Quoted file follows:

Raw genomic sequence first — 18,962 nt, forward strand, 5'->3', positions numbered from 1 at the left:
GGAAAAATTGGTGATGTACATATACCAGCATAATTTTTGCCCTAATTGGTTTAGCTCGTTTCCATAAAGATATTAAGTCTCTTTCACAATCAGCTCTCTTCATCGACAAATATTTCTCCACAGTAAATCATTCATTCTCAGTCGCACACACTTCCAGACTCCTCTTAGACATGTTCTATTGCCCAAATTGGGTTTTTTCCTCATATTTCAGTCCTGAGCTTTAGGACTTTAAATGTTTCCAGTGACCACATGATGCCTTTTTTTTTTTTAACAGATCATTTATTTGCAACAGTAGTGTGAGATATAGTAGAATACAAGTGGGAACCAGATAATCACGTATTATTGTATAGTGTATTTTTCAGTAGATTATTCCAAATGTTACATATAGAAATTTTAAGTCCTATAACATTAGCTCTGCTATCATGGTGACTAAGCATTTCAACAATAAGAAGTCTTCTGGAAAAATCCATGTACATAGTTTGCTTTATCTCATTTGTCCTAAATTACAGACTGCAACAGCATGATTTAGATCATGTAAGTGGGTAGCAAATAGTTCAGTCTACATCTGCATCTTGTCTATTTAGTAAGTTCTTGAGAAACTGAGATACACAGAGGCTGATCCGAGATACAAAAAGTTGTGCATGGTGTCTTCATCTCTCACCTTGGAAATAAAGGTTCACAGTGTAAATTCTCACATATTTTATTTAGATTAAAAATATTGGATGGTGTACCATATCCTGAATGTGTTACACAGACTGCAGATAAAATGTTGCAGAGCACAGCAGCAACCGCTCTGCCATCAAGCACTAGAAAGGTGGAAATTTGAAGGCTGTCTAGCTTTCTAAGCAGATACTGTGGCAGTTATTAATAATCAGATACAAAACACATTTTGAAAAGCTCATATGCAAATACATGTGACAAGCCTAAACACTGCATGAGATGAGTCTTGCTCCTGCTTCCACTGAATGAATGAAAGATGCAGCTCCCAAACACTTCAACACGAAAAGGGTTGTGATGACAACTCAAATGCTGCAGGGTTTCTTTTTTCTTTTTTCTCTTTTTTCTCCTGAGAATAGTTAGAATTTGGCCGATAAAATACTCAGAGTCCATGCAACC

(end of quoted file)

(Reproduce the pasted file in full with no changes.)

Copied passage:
Raw genomic sequence first — 18,962 nt, forward strand, 5'->3', positions numbered from 1 at the left:
GGAAAAATTGGTGATGTACATATACCAGCATAATTTTTGCCCTAATTGGTTTAGCTCGTTTCCATAAAGATATTAAGTCTCTTTCACAATCAGCTCTCTTCATCGACAAATATTTCTCCACAGTAAATCATTCATTCTCAGTCGCACACACTTCCAGACTCCTCTTAGACATGTTCTATTGCCCAAATTGGGTTTTTTCCTCATATTTCAGTCCTGAGCTTTAGGACTTTAAATGTTTCCAGTGACCACATGATGCCTTTTTTTTTTTTAACAGATCATTTATTTGCAACAGTAGTGTGAGATATAGTAGAATACAAGTGGGAACCAGATAATCACGTATTATTGTATAGTGTATTTTTCAGTAGATTATTCCAAATGTTACATATAGAAATTTTAAGTCCTATAACATTAGCTCTGCTATCATGGTGACTAAGCATTTCAACAATAAGAAGTCTTCTGGAAAAATCCATGTACATAGTTTGCTTTATCTCATTTGTCCTAAATTACAGACTGCAACAGCATGATTTAGATCATGTAAGTGGGTAGCAAATAGTTCAGTCTACATCTGCATCTTGTCTATTTAGTAAGTTCTTGAGAAACTGAGATACACAGAGGCTGATCCGAGATACAAAAAGTTGTGCATGGTGTCTTCATCTCTCACCTTGGAAATAAAGGTTCACAGTGTAAATTCTCACATATTTTATTTAGATTAAAAATATTGGATGGTGTACCATATCCTGAATGTGTTACACAGACTGCAGATAAAATGTTGCAGAGCACAGCAGCAACCGCTCTGCCATCAAGCACTAGAAAGGTGGAAATTTGAAGGCTGTCTAGCTTTCTAAGCAGATACTGTGGCAGTTATTAATAATCAGATACAAAACACATTTTGAAAAGCTCATATGCAAATACATGTGACAAGCCTAAACACTGCATGAGATGAGTCTTGCTCCTGCTTCCACTGAATGAATGAAAGATGCAGCTCCCAAACACTTCAACACGAAAAGGGTTGTGATGACAACTCAAATGCTGCAGGGTTTCTTTTTTCTTTTTTCTCTTTTTTCTCCTGAGAATAGTTAGAATTTGGCCGATAAAATACTCAGAGTCCATGCAACC